Women with back-to-back pregnancies are in a similar position. Without adequate time to restore the nutrients given to baby number one, baby number two gets the short of end of the stick. Medical literature speaks of “inter-pregnancy intervals” (IPI), the time between the birth of one child and the conception (not birth) of the next. Studies have shown that regardless of age or socio-economic status, even well-nourished first world mothers are at a greater risk of pre-term birth, low birth weight and SGA babies with an IPI of less than 18 months. The risks are highest for IPIs of less than six months.
In developed countries, it’s rare for foetuses to be deprived of macro-nutrients — that is, fat, protein and carbohydrates. Our caloric intake is generally high enough to avoid this problem. Micro-nutrients are a different story. In particular, nutrients such as iron and folate tend to become severely depleted during pregnancy and the body takes a long time after birth to rebuild its stores, especially when breastfeeding.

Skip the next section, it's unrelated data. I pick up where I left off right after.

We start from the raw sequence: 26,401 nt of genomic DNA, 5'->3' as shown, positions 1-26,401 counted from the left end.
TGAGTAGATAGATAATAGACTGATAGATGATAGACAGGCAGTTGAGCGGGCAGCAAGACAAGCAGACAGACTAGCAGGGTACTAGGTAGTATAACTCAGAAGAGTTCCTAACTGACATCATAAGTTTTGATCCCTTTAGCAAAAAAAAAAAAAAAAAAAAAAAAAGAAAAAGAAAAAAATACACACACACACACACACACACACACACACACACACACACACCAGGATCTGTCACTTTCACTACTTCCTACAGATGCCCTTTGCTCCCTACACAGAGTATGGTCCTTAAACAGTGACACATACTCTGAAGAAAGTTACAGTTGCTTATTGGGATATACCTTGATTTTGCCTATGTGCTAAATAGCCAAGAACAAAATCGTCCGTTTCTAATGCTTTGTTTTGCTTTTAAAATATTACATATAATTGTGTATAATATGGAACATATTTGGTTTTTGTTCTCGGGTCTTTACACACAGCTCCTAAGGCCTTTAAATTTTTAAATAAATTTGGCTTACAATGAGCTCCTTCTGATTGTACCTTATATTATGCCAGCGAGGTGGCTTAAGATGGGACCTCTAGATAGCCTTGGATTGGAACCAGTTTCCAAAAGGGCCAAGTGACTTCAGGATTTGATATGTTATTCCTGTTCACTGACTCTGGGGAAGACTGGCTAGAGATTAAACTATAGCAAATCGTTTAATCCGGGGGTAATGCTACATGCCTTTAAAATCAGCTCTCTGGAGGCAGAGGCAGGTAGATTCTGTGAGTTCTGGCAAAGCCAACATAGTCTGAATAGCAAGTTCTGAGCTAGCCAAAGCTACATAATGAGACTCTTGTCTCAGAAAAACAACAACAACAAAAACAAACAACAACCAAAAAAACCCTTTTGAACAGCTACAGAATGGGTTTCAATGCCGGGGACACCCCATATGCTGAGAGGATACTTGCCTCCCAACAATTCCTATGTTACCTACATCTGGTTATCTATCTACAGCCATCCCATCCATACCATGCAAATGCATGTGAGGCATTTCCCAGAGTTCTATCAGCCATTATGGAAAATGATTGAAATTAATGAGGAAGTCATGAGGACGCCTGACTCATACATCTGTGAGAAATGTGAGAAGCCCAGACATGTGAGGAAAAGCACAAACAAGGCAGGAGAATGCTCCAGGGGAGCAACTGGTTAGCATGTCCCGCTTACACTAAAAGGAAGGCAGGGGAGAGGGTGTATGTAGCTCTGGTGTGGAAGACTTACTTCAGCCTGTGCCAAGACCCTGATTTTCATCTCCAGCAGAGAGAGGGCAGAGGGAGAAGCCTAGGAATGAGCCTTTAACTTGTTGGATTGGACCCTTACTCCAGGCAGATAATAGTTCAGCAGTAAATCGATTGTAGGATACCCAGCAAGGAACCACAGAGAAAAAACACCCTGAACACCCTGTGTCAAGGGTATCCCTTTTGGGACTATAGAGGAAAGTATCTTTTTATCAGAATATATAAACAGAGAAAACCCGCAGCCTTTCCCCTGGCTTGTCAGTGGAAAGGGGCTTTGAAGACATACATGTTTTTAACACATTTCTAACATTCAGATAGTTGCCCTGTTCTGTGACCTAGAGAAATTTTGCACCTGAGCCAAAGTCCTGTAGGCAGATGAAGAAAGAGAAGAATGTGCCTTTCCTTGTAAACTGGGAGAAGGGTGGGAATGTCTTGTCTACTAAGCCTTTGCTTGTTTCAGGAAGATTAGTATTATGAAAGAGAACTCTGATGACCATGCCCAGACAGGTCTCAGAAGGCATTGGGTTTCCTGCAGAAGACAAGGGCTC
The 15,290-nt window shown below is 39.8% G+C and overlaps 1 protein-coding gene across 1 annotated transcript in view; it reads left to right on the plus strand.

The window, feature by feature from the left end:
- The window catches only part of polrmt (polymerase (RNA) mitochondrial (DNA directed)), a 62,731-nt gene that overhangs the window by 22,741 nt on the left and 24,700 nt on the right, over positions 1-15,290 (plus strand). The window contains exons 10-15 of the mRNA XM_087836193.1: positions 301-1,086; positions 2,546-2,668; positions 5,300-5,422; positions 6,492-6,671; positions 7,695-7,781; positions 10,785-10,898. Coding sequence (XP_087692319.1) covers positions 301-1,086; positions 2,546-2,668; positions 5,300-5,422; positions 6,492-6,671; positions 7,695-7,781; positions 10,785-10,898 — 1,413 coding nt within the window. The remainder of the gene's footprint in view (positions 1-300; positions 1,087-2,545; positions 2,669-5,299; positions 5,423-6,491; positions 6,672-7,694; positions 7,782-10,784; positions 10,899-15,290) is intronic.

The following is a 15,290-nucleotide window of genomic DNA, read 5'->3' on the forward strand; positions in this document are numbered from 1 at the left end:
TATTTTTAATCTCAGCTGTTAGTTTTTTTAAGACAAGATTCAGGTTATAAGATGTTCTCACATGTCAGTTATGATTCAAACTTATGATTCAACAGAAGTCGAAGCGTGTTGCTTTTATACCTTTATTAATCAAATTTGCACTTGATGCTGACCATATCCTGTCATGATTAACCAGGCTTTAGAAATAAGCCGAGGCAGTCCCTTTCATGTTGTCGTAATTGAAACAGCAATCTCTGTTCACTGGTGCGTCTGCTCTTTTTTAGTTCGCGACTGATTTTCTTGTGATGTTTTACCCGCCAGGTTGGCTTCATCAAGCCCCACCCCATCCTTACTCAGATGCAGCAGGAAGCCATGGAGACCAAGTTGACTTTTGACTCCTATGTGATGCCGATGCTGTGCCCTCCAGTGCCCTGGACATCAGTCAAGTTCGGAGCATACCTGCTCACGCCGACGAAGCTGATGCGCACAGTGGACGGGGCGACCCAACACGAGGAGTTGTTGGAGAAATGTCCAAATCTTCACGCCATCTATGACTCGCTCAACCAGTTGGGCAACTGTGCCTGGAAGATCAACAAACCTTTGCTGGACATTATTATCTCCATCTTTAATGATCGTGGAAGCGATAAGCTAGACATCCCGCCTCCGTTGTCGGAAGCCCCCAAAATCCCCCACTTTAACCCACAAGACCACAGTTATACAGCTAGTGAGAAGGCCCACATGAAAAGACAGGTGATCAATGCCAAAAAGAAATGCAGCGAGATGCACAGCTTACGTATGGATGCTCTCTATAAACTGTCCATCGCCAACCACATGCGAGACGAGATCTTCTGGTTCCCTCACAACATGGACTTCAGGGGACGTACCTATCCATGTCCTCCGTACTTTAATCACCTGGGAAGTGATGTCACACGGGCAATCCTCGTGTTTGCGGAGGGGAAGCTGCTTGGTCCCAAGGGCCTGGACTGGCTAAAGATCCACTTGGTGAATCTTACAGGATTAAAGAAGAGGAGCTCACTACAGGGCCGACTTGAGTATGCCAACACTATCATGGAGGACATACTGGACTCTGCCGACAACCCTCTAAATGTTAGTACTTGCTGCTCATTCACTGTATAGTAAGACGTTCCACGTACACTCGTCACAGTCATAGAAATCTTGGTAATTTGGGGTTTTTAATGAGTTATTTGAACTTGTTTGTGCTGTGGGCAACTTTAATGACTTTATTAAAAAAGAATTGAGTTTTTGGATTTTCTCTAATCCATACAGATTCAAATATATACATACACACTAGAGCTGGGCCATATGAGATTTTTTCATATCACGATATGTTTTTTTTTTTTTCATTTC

We all know the importance of taking folic acid supplements to prevent neural tube defects and, indeed, babies conceived after short IPIs have a slightly higher risk of these defects. Low folate is also implicated in growth-restricted babies and now it appears folate may play a crucial role in brain development.
One study on schizophrenia concluded, “Risk of schizophrenia was increased by approximately 150% in those born following a pregnancy interval of six months or less... These findings support the hypothesis that folate (or other micro-nutrient) deficiency during foetal development may be an important risk factor for schizophrenia.”
Another study of Californian siblings found that second children conceived within a year of their older siblings were more likely to be diagnosed with autism. In fact, a slight increase was observed up to a 36-month IPI.
Researchers speculated that a folate or iron deficiency might be the culprit. Lending support to this hypothesis, a study in Norway found that women who were taking prenatal folic acid supplements were less likely to have autistic children.
Looking after number one